Recorder Karate Idea Bank

Recorder Assessment/Game

Submitted by Susan Fincher, San Angelo, Texas

Idea posted 2010-08-09

I spend time helping students get the right pitch out. I want them to make beautiful music and if they do, they will enjoy the recorder so much more. I made up an assessment game and told them they either made 100 or 0, and I would work with them until they made 100%. All they had to do was try their best.

I have a floor staff that is about 15 feet long. I had the students line up. Students were to start playing when they stepped on the line and stop when they reached the end. They started on B line and I listened to each one as they passed by me. If just a little adjustment was necessary, I helped them then and there. If they needed more help, I asked them to step out of the line for a moment.

Several would be playing at once, but the one I was assessing was the one closest to me at the time. Sometimes I had the line stop while I briefly helped someone. Eventually, they played the G line the same way. Then I let them start on one line and stop at the end. When they stepped on the next line they started playing again. We listened to each other as well as ourselves and discovered we were playing an interval of a third. I just kept going with this until I had them playing G, B, and high D. We did the same thing with middle C, E, and G and discussed chords and interval of a 5th.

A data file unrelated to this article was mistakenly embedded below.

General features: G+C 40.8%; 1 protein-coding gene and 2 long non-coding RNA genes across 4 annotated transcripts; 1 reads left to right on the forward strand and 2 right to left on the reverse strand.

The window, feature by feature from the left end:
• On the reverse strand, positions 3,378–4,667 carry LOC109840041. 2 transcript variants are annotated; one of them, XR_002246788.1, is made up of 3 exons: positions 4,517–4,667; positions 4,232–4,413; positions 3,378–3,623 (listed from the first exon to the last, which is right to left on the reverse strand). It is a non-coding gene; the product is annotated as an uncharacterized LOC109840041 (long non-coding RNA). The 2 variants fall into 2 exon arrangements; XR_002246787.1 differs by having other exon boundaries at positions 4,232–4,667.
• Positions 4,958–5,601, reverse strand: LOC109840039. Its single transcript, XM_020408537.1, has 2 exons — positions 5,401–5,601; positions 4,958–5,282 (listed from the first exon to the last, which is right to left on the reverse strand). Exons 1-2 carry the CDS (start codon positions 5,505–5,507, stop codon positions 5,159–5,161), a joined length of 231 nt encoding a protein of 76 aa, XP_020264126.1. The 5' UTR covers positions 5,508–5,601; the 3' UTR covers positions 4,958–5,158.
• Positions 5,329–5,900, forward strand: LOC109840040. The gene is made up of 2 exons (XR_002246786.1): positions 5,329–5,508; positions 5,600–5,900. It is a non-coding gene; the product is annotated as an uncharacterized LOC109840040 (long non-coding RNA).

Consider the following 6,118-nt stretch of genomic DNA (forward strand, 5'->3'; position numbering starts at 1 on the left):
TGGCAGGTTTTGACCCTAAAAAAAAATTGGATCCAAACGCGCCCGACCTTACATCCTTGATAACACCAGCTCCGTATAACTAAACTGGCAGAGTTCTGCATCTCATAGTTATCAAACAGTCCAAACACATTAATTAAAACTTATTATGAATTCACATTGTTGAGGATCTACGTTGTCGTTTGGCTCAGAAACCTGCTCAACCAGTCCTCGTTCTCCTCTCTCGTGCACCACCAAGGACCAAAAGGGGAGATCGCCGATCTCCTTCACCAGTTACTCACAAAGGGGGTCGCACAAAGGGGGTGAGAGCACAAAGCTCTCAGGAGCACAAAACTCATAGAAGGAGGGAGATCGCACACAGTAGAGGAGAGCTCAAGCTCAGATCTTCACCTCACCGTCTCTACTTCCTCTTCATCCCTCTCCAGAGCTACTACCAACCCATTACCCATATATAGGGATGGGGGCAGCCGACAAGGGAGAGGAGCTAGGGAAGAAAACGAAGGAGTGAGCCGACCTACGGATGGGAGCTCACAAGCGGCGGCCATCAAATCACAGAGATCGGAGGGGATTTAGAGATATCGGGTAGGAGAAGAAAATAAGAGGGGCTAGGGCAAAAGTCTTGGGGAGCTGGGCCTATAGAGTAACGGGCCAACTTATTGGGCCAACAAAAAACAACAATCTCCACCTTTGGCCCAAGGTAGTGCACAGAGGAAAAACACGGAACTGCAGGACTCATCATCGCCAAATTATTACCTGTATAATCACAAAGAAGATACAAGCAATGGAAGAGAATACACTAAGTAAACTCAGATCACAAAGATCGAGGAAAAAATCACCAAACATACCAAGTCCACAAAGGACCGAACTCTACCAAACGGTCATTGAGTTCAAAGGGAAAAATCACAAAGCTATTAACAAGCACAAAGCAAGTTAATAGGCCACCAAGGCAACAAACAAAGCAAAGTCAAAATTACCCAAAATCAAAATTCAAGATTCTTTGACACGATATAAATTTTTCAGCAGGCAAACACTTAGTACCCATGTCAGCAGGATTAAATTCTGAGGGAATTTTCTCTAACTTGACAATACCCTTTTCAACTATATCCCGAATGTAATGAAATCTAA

It was a lot of fun for the kids. When I have request day, this is something they request.

I was scared to death of recorders when I first started teaching them. I just barely stayed ahead of the kids. Sometimes they'd go ahead of me! I have kids that play much better than I do now.

Anyway, my students do a lot of echoing. One way to do this besides having them echo you, is have them echo each other. Start with the last person in the room. He or she plays any two notes. The next person plays those two notes and then comes up with two of their own for the next student. Keep going until you go around the entire room. If the class is really big, you might want to break this up into several days.

Squeaks mean leaks. I encourage my kids to use the fat, fluffy part of their fingers. Also, when their fingers are flat over the holes and are straight (perpendicular) with the holes, they do better. In order to get those fingers flat, it is sometimes necessary to encourage them to drop their wrist (and I always demonstrate what I mean). I sometimes even position their hands on the recorders if they are not processing what I'm trying to tell them. It takes a great deal of patience, but it does pay off in the long run.

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